EPR-C and EPR-E have embedded call options, and their value should be included in each of the preferred stock’s evaluation. For each of these convertible securities, we can sell a call option in the common stock EPR with a strike price as close to the corresponding conversion price as possible. By doing so, we have value-added by further boosting the yields of each investment vehicle. In the options calculator we are using, we calculate the price for a 10-year call option in an effort to simulate the no-expiration embedded call option in each convertible preferred stock.
These options values, multiplied by the conversion values, are then divided by 10 and added to the corresponding nominal yield in an effort to determine the adjusted current yields.
The call option adjusted CY spread for EPR-C and EPR-E is rather narrower than the vanilla CY spread, and this is the expected result. As stated above, the embedded call option of EPR-C has more value than the EPR-E one.
EPR-G is a 5.75% fixed-rate cumulative redeemable preferred stock issued by EPR Properties on 11/20/2017. It has no conversion clause, unlike its two exchange-traded brothers. At the moment of writing this article, it trades at $19.58 USD with a CY of 7.35%.
In the screenshot above, we are showing the debt issues of EPR that trade on the bond market. All the debt issues are rated Baa3 by Moody’s and BBB- by S&P. By comparison, the exchange-traded preferred stocks are rated Ba1 by Moody’s and B+ by S&P. The different debt issues have yields in the range of 7.2% to 7.7%. These yields are the main reason for us to believe that the EPR-G preferred stock is very overvalued. The preferred stock stays lower in the capital structure of the company compared to the bond issues and we find no sound financial reason for it to be priced at an equal yield with them. A difference of four notches in the credit rating is not a joke.
In our opinion, there are a couple of options for the sophisticated investor to take a position in the EPR products, should he/she decides it is worth it:
1. If the investor is liking the idea of taking a long position in the common stock, our analysis suggests that a corresponding size in EPR-C is a better choice. The conversion value of EPR-C is as close as ever to the price of EPR, and on the upside, they will move “tied” together. On the downside, EPR-C has better protection from EPR for being a preferred stock.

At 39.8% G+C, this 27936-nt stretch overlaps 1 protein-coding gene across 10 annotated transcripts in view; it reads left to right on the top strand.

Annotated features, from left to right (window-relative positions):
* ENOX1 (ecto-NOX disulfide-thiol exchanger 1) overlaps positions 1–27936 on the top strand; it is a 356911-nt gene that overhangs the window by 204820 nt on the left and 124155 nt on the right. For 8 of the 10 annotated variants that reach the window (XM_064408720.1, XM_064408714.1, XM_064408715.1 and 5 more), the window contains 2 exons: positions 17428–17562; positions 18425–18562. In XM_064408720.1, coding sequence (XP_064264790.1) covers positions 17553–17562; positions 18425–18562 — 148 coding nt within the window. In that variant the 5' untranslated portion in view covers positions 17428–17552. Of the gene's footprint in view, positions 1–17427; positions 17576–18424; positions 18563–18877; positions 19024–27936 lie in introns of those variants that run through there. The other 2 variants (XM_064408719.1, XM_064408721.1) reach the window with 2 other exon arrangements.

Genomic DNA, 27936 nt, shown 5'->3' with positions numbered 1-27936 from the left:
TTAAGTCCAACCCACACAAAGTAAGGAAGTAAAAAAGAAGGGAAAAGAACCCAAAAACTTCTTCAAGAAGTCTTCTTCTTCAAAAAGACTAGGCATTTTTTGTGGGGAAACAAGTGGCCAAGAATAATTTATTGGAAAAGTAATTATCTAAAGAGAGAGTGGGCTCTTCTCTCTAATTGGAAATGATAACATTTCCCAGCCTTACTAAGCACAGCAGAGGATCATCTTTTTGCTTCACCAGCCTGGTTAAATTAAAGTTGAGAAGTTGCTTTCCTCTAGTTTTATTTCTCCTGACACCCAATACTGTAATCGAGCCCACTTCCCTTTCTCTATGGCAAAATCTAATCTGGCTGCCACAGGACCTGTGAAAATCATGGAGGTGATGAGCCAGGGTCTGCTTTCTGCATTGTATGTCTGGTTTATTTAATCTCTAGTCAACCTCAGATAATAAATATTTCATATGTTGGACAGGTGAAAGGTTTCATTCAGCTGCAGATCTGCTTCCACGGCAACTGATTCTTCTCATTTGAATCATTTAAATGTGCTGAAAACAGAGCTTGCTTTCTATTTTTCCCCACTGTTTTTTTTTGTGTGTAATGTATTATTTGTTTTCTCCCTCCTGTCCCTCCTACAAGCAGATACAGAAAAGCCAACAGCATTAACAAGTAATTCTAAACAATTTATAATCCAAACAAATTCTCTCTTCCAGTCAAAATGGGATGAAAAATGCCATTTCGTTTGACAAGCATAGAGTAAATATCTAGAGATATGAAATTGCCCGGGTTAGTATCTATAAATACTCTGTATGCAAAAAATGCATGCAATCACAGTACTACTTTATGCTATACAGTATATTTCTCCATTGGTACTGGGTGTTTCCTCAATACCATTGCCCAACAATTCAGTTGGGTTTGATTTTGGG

2. Take EPR-C or EPR-E as the long leg and EPR-G as the short leg in a pair trade between the exchange-traded products of one issuer. Simultaneously with that sell the corresponding amount of call options in the common stock EPR, so that the convertible preferred stock is equalized to the non-convertible one. As an example – for every 2 call options of EPR with a strike price of 45 we sell, we need to have a 9000 US dollar value in the common stock. EPR-C is trading with a conversion rate of 0.42, so for every EPR-C share we convert should EPR reaches 45, we receive an 18.9 USD value in the common stock. That means we need 476 shares of EPR-C in order to obtain the 9000 USD value in the common stock and to cover 2 call options of EPR with a strike price of 45. That way we can exploit the difference between the convertible and non-convertible preferred stock of a single issuer to our advantage while not taking an unnecessary credit risk. The embedded call options in EPR-C and EPR-E are boosting the long leg’s yield and making this pair trade a rather decent opportunity.
Something additional the investor can do, to eliminate credit risk, is to use part of the profit from selling call options and to buy deep out of the money put options of EPR. This is only food for thought, and the calculations will not be included in this article. DOOM put options are not very liquid and pricing them accurately can be a challenging task.
3. Take a position in the bonds of the company. With yields in the range of 7.2% to 7.7% for investment-grade debt issues, they offer a decent investment opportunity, as they stay higher than the preferred stocks in the capital structure of EPR.
The conversion clauses of EPR-E and EPR-C make them absolutely mispriced and are the clever way to be bullish on EPR Properties as long as you agree with the model used to determine their relative value.